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David Attie, Untitled, ​c. 1970. Composite color photo featuring a globe against a background of sky and clouds. Various human figure silhouettes stand on the globe.

David Attie, Untitled, ​c. 1970



David Attie was a prominent photographer known for creating montages by stacking negatives. Today we would refer to this as photoshop, but back in the 1950s, there was no catchy term for the method. Attie’s technique was not the result of careful experiments but of a critical mistake in the darkroom that would ultimately lead him to great commercial success.


Attie began his career as an illustrator. During his WW II army service, he painted pin-up girls on the noses of combat planes. After the war, he continued his work illustrating everything from cigarette ads to magazine spreads to covers of romance novels. As magazines and publishing houses turned to photographs, Attie was forced to adapt. He enrolled in a photography course with Alexey Brodovitch, a longtime art director of Harper’s Bazaar and a mentor of Irving Penn and Richard Avedon. “Any photographer, big or small, that emanated from his orbit had a distinct talent and gift for the medium. He (Brodovitch) was the leading guru to photographers of his generation,” said Keith de Lellis.


“One night, in his makeshift apartment darkroom on 55th Street, my father was developing the film for his very first assignment – photos of the original Penn Station, before its demolition. He realized he’d underexposed every single frame,” wrote Eli Attie in an essay about his father. “In a desperate panic, he started layering the negatives together, to create usable images – and in the process, created moody, impressionistic montages.”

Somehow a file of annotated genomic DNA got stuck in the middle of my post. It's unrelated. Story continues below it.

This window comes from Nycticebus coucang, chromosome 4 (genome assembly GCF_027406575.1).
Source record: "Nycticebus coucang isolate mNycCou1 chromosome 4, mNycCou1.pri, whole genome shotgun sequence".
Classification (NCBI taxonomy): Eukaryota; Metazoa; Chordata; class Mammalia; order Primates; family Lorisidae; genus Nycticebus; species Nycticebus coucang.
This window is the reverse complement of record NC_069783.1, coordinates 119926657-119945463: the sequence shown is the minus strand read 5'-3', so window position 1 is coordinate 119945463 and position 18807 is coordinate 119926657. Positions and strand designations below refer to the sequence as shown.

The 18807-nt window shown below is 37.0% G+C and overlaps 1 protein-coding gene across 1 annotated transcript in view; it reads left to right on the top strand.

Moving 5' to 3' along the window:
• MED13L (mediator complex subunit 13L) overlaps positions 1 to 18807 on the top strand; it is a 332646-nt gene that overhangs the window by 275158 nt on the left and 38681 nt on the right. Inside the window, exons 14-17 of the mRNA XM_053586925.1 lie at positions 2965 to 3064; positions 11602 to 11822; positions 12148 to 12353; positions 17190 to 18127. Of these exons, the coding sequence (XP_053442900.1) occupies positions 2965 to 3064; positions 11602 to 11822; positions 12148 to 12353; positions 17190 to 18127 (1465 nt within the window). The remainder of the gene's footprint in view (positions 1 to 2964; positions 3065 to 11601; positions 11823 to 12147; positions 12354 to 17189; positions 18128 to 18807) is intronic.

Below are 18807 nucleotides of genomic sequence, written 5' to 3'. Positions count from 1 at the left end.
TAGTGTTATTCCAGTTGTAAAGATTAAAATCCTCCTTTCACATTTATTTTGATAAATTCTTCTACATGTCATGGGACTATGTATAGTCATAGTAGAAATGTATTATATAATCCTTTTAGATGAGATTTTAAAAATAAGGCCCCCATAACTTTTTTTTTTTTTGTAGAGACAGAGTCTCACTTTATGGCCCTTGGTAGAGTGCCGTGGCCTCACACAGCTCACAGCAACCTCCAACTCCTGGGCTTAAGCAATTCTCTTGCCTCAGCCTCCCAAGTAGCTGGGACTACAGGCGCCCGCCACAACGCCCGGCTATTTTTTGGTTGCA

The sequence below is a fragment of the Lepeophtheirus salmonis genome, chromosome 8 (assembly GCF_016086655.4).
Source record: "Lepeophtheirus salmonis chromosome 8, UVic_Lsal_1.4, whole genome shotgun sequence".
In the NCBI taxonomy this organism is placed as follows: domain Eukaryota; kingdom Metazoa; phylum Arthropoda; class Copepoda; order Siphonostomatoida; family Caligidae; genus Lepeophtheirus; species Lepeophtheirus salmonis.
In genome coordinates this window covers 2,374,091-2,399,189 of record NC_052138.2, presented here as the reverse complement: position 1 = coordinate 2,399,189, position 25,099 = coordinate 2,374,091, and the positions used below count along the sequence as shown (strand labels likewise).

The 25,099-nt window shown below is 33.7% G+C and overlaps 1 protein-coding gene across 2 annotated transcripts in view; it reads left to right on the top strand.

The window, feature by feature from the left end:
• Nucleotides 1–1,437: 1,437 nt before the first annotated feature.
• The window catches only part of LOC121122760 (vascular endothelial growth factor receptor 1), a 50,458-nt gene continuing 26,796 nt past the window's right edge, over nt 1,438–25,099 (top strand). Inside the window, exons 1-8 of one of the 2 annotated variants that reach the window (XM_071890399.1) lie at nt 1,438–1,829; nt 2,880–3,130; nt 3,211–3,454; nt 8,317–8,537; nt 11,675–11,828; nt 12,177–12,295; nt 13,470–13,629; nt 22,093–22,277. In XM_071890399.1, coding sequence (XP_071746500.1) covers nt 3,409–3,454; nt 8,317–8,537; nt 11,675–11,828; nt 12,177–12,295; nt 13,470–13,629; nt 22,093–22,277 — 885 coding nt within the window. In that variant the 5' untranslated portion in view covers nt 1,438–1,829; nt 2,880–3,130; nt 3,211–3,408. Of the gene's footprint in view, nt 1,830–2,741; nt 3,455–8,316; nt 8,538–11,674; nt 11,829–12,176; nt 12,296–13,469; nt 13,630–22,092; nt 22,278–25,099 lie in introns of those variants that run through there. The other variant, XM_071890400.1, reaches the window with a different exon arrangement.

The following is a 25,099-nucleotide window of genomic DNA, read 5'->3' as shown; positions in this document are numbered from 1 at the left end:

It may have been a desperate move to salvage the images, but Brodovitch was captivated. This one darkroom accident prompted Brodovitch to offer his student an assignment to illustrate a new work by an emerging writer, Truman Capote. The result was Breakfast At Tiffany’s, and it ran in the November 1958 issue of Esquire with the byline-photographs by David Attie. “They were both innovators and pioneers in their respective artforms and the association with Capote was one of Attie’s career highpoints,” said de Lellis. “He would go on to be a creative force whose vision was way ahead of his time and even prescient by today’s standards.” His career was launched, and Attie would continue to land covers and spreads for Vogue, Time, Newsweek, and Bazaar


A new exhibition, David Attie: Visual Communication, opens Thursday, March 18, at the Keith de Lellis Gallery in NYC. Attie’s montage work was unique among photographers of his time, “His pictures were dramatic, complex and brilliantly executed. In color or black and white,” said de Lellis. He veered from the traditional, inspired by the creative process, “That darkroom accident somehow freed him – to start seeing with his mind’s eye, to embrace the unusual, to use the darkroom not just to develop film, but to develop ideas,” said Eli Attie. His artwork still looks fresh and modern today, and as de Lellis explains, “He was a photographer made for the photoshop era decades before that was even invented.”


David Attie: Visual Communication at the Keith de Lellis Gallery in NYC from March 18 to May 27, 2021.